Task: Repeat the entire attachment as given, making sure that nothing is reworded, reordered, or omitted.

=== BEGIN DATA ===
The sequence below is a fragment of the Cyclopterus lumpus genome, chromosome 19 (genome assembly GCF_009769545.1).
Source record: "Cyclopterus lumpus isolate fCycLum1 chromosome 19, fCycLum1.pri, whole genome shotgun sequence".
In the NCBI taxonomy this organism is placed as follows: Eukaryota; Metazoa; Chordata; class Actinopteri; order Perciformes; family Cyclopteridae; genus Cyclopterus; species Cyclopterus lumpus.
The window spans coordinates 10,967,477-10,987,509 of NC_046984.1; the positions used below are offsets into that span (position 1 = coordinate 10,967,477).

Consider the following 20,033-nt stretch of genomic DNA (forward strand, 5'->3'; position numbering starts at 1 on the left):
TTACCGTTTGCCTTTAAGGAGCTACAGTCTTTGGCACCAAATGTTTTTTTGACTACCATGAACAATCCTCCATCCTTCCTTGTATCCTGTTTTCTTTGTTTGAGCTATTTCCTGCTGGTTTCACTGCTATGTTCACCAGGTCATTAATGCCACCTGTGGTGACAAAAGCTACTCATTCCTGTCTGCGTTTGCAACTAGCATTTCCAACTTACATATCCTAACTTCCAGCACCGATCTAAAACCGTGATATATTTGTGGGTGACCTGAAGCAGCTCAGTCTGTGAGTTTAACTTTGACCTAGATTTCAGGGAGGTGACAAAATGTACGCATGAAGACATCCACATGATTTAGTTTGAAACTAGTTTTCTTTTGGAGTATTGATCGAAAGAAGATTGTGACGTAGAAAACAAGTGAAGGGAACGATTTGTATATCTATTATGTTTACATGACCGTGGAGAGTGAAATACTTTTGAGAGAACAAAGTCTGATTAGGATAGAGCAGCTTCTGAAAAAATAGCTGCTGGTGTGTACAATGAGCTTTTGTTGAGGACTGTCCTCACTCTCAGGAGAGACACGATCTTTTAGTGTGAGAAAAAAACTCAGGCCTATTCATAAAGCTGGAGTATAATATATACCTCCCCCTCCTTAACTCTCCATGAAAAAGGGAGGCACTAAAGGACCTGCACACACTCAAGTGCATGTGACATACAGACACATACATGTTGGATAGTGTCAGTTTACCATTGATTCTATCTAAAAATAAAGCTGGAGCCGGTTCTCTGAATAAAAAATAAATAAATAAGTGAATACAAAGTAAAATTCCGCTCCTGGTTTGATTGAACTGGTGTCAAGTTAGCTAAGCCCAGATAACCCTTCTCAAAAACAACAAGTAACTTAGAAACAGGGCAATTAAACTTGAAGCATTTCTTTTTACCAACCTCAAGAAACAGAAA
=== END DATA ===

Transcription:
The sequence below is a fragment of the Cyclopterus lumpus genome, chromosome 19 (genome assembly GCF_009769545.1).
Source record: "Cyclopterus lumpus isolate fCycLum1 chromosome 19, fCycLum1.pri, whole genome shotgun sequence".
In the NCBI taxonomy this organism is placed as follows: Eukaryota; Metazoa; Chordata; class Actinopteri; order Perciformes; family Cyclopteridae; genus Cyclopterus; species Cyclopterus lumpus.
The window spans coordinates 10,967,477-10,987,509 of NC_046984.1; the positions used below are offsets into that span (position 1 = coordinate 10,967,477).

Consider the following 20,033-nt stretch of genomic DNA (forward strand, 5'->3'; position numbering starts at 1 on the left):
TTACCGTTTGCCTTTAAGGAGCTACAGTCTTTGGCACCAAATGTTTTTTTGACTACCATGAACAATCCTCCATCCTTCCTTGTATCCTGTTTTCTTTGTTTGAGCTATTTCCTGCTGGTTTCACTGCTATGTTCACCAGGTCATTAATGCCACCTGTGGTGACAAAAGCTACTCATTCCTGTCTGCGTTTGCAACTAGCATTTCCAACTTACATATCCTAACTTCCAGCACCGATCTAAAACCGTGATATATTTGTGGGTGACCTGAAGCAGCTCAGTCTGTGAGTTTAACTTTGACCTAGATTTCAGGGAGGTGACAAAATGTACGCATGAAGACATCCACATGATTTAGTTTGAAACTAGTTTTCTTTTGGAGTATTGATCGAAAGAAGATTGTGACGTAGAAAACAAGTGAAGGGAACGATTTGTATATCTATTATGTTTACATGACCGTGGAGAGTGAAATACTTTTGAGAGAACAAAGTCTGATTAGGATAGAGCAGCTTCTGAAAAAATAGCTGCTGGTGTGTACAATGAGCTTTTGTTGAGGACTGTCCTCACTCTCAGGAGAGACACGATCTTTTAGTGTGAGAAAAAAACTCAGGCCTATTCATAAAGCTGGAGTATAATATATACCTCCCCCTCCTTAACTCTCCATGAAAAAGGGAGGCACTAAAGGACCTGCACACACTCAAGTGCATGTGACATACAGACACATACATGTTGGATAGTGTCAGTTTACCATTGATTCTATCTAAAAATAAAGCTGGAGCCGGTTCTCTGAATAAAAAATAAATAAATAAGTGAATACAAAGTAAAATTCCGCTCCTGGTTTGATTGAACTGGTGTCAAGTTAGCTAAGCCCAGATAACCCTTCTCAAAAACAACAAGTAACTTAGAAACAGGGCAATTAAACTTGAAGCATTTCTTTTTACCAACCTCAAGAAACAGAAA